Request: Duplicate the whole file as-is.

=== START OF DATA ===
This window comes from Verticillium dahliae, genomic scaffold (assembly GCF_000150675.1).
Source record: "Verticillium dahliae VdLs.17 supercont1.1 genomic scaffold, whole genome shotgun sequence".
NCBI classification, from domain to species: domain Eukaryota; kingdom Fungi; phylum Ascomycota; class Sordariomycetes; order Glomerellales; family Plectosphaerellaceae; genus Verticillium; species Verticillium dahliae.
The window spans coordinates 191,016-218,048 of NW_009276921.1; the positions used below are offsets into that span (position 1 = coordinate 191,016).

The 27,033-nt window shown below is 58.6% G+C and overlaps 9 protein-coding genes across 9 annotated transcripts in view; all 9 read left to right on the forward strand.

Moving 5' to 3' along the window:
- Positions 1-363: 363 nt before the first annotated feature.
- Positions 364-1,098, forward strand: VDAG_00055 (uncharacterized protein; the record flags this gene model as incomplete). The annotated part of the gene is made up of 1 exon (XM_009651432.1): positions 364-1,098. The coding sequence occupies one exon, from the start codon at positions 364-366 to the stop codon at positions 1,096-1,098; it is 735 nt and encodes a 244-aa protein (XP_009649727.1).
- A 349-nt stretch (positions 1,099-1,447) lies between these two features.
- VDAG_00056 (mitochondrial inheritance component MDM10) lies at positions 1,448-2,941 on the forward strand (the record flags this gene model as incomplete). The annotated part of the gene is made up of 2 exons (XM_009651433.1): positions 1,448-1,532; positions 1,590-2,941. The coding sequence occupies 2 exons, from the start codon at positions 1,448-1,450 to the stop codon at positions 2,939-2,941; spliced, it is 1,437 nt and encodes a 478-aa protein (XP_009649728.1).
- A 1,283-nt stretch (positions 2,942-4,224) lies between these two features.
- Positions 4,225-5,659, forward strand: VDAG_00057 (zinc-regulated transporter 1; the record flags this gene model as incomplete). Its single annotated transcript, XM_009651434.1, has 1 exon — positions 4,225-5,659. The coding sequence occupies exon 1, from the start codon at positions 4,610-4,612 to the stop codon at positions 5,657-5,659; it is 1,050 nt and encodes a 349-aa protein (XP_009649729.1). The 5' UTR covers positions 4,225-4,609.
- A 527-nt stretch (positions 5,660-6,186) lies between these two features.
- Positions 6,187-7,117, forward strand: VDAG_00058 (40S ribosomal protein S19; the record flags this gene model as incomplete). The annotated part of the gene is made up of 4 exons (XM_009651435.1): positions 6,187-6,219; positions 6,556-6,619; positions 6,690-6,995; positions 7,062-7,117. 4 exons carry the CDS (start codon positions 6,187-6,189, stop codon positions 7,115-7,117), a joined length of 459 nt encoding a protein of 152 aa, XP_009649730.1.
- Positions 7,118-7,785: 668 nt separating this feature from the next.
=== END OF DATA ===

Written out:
This window comes from Verticillium dahliae, genomic scaffold (assembly GCF_000150675.1).
Source record: "Verticillium dahliae VdLs.17 supercont1.1 genomic scaffold, whole genome shotgun sequence".
NCBI classification, from domain to species: domain Eukaryota; kingdom Fungi; phylum Ascomycota; class Sordariomycetes; order Glomerellales; family Plectosphaerellaceae; genus Verticillium; species Verticillium dahliae.
The window spans coordinates 191,016-218,048 of NW_009276921.1; the positions used below are offsets into that span (position 1 = coordinate 191,016).

The 27,033-nt window shown below is 58.6% G+C and overlaps 9 protein-coding genes across 9 annotated transcripts in view; all 9 read left to right on the forward strand.

Moving 5' to 3' along the window:
- Positions 1-363: 363 nt before the first annotated feature.
- Positions 364-1,098, forward strand: VDAG_00055 (uncharacterized protein; the record flags this gene model as incomplete). The annotated part of the gene is made up of 1 exon (XM_009651432.1): positions 364-1,098. The coding sequence occupies one exon, from the start codon at positions 364-366 to the stop codon at positions 1,096-1,098; it is 735 nt and encodes a 244-aa protein (XP_009649727.1).
- A 349-nt stretch (positions 1,099-1,447) lies between these two features.
- VDAG_00056 (mitochondrial inheritance component MDM10) lies at positions 1,448-2,941 on the forward strand (the record flags this gene model as incomplete). The annotated part of the gene is made up of 2 exons (XM_009651433.1): positions 1,448-1,532; positions 1,590-2,941. The coding sequence occupies 2 exons, from the start codon at positions 1,448-1,450 to the stop codon at positions 2,939-2,941; spliced, it is 1,437 nt and encodes a 478-aa protein (XP_009649728.1).
- A 1,283-nt stretch (positions 2,942-4,224) lies between these two features.
- Positions 4,225-5,659, forward strand: VDAG_00057 (zinc-regulated transporter 1; the record flags this gene model as incomplete). Its single annotated transcript, XM_009651434.1, has 1 exon — positions 4,225-5,659. The coding sequence occupies exon 1, from the start codon at positions 4,610-4,612 to the stop codon at positions 5,657-5,659; it is 1,050 nt and encodes a 349-aa protein (XP_009649729.1). The 5' UTR covers positions 4,225-4,609.
- A 527-nt stretch (positions 5,660-6,186) lies between these two features.
- Positions 6,187-7,117, forward strand: VDAG_00058 (40S ribosomal protein S19; the record flags this gene model as incomplete). The annotated part of the gene is made up of 4 exons (XM_009651435.1): positions 6,187-6,219; positions 6,556-6,619; positions 6,690-6,995; positions 7,062-7,117. 4 exons carry the CDS (start codon positions 6,187-6,189, stop codon positions 7,115-7,117), a joined length of 459 nt encoding a protein of 152 aa, XP_009649730.1.
- Positions 7,118-7,785: 668 nt separating this feature from the next.